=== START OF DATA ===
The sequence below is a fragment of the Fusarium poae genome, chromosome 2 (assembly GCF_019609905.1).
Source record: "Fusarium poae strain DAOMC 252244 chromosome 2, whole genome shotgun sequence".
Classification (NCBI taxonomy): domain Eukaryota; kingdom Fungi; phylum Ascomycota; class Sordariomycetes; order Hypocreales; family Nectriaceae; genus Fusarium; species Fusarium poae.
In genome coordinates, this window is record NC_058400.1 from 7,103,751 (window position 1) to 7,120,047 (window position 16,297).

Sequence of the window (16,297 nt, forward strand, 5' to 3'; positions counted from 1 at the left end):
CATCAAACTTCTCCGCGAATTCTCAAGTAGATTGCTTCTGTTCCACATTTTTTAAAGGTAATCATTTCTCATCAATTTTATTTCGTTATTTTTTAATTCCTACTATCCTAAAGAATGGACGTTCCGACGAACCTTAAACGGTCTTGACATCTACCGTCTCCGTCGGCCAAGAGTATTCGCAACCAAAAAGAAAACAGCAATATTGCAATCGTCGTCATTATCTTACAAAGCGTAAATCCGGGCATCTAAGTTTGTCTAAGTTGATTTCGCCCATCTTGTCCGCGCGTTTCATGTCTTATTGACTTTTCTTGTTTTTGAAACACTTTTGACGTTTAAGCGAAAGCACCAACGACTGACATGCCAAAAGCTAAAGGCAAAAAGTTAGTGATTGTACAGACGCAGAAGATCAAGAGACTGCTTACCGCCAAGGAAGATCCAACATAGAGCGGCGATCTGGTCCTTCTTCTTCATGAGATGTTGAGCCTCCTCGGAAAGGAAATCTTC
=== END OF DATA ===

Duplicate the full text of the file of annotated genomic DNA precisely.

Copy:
The sequence below is a fragment of the Fusarium poae genome, chromosome 2 (assembly GCF_019609905.1).
Source record: "Fusarium poae strain DAOMC 252244 chromosome 2, whole genome shotgun sequence".
Classification (NCBI taxonomy): domain Eukaryota; kingdom Fungi; phylum Ascomycota; class Sordariomycetes; order Hypocreales; family Nectriaceae; genus Fusarium; species Fusarium poae.
In genome coordinates, this window is record NC_058400.1 from 7,103,751 (window position 1) to 7,120,047 (window position 16,297).

Sequence of the window (16,297 nt, forward strand, 5' to 3'; positions counted from 1 at the left end):
CATCAAACTTCTCCGCGAATTCTCAAGTAGATTGCTTCTGTTCCACATTTTTTAAAGGTAATCATTTCTCATCAATTTTATTTCGTTATTTTTTAATTCCTACTATCCTAAAGAATGGACGTTCCGACGAACCTTAAACGGTCTTGACATCTACCGTCTCCGTCGGCCAAGAGTATTCGCAACCAAAAAGAAAACAGCAATATTGCAATCGTCGTCATTATCTTACAAAGCGTAAATCCGGGCATCTAAGTTTGTCTAAGTTGATTTCGCCCATCTTGTCCGCGCGTTTCATGTCTTATTGACTTTTCTTGTTTTTGAAACACTTTTGACGTTTAAGCGAAAGCACCAACGACTGACATGCCAAAAGCTAAAGGCAAAAAGTTAGTGATTGTACAGACGCAGAAGATCAAGAGACTGCTTACCGCCAAGGAAGATCCAACATAGAGCGGCGATCTGGTCCTTCTTCTTCATGAGATGTTGAGCCTCCTCGGAAAGGAAATCTTC